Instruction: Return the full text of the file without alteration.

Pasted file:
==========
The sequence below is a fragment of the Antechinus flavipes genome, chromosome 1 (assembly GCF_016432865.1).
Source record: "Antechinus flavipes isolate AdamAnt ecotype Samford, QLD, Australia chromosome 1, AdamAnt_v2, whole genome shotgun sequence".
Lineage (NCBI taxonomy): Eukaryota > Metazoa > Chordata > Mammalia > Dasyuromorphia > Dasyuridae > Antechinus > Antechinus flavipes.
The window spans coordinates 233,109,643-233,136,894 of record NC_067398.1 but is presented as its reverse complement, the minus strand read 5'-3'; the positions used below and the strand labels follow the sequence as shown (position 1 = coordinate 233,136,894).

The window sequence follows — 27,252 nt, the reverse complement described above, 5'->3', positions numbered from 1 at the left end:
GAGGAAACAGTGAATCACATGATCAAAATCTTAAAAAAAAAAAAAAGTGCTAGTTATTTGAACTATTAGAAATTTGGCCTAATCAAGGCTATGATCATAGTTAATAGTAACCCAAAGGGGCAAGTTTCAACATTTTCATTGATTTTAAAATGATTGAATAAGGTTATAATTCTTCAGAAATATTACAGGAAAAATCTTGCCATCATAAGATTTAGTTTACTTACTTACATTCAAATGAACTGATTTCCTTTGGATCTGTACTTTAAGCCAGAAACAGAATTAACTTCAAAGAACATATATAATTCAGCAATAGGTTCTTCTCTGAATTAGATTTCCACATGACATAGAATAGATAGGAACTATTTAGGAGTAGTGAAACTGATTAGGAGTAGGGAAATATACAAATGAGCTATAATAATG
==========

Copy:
The sequence below is a fragment of the Antechinus flavipes genome, chromosome 1 (assembly GCF_016432865.1).
Source record: "Antechinus flavipes isolate AdamAnt ecotype Samford, QLD, Australia chromosome 1, AdamAnt_v2, whole genome shotgun sequence".
Lineage (NCBI taxonomy): Eukaryota > Metazoa > Chordata > Mammalia > Dasyuromorphia > Dasyuridae > Antechinus > Antechinus flavipes.
The window spans coordinates 233,109,643-233,136,894 of record NC_067398.1 but is presented as its reverse complement, the minus strand read 5'-3'; the positions used below and the strand labels follow the sequence as shown (position 1 = coordinate 233,136,894).

The window sequence follows — 27,252 nt, the reverse complement described above, 5'->3', positions numbered from 1 at the left end:
GAGGAAACAGTGAATCACATGATCAAAATCTTAAAAAAAAAAAAAAGTGCTAGTTATTTGAACTATTAGAAATTTGGCCTAATCAAGGCTATGATCATAGTTAATAGTAACCCAAAGGGGCAAGTTTCAACATTTTCATTGATTTTAAAATGATTGAATAAGGTTATAATTCTTCAGAAATATTACAGGAAAAATCTTGCCATCATAAGATTTAGTTTACTTACTTACATTCAAATGAACTGATTTCCTTTGGATCTGTACTTTAAGCCAGAAACAGAATTAACTTCAAAGAACATATATAATTCAGCAATAGGTTCTTCTCTGAATTAGATTTCCACATGACATAGAATAGATAGGAACTATTTAGGAGTAGTGAAACTGATTAGGAGTAGGGAAATATACAAATGAGCTATAATAATG